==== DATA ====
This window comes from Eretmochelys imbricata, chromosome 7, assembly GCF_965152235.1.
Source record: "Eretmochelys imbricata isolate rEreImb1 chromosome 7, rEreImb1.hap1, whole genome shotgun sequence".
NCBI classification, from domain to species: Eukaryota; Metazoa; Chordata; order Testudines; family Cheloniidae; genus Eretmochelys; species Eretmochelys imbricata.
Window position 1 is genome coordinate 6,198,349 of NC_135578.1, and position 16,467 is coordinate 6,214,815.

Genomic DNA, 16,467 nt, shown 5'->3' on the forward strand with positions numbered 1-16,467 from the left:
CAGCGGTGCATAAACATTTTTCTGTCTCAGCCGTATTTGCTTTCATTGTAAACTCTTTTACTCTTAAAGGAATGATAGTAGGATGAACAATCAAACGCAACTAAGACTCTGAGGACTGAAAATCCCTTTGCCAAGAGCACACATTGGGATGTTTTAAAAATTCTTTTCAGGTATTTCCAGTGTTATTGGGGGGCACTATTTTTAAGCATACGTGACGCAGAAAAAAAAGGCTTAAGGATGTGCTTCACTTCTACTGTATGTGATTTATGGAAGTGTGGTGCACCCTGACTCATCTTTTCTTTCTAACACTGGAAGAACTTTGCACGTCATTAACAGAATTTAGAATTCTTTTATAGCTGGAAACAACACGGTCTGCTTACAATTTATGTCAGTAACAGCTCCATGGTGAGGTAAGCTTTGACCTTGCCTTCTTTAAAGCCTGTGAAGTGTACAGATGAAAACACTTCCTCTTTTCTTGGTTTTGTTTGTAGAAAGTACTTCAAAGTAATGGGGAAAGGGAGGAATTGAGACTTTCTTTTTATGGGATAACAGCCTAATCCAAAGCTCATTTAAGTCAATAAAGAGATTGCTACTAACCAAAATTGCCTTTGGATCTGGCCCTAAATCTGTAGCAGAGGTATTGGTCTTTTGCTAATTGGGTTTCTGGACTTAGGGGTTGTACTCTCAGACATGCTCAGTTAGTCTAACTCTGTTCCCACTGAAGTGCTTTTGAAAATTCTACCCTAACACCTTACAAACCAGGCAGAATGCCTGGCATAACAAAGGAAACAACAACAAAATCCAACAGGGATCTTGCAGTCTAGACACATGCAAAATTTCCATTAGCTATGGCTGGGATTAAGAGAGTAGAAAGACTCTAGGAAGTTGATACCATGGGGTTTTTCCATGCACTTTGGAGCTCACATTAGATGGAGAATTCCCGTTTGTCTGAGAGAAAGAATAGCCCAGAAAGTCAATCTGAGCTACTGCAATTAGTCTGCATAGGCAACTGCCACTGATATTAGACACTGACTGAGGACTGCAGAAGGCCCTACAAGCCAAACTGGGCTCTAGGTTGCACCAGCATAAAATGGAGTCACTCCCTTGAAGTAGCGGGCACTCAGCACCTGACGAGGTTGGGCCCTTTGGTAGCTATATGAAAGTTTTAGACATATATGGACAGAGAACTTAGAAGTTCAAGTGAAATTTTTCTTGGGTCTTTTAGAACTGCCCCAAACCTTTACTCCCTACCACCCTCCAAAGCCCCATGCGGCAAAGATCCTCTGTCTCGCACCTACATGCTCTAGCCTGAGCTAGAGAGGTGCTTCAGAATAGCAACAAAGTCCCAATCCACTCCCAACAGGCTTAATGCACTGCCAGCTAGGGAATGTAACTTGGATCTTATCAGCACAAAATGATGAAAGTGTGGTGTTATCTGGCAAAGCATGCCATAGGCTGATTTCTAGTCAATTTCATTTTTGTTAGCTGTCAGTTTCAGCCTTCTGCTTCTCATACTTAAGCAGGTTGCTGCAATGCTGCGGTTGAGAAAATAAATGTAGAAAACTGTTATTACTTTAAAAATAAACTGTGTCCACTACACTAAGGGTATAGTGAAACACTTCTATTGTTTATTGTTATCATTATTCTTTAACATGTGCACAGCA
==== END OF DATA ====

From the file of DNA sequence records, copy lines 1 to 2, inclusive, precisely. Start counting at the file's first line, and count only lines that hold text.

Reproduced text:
This window comes from Eretmochelys imbricata, chromosome 7, assembly GCF_965152235.1.
Source record: "Eretmochelys imbricata isolate rEreImb1 chromosome 7, rEreImb1.hap1, whole genome shotgun sequence".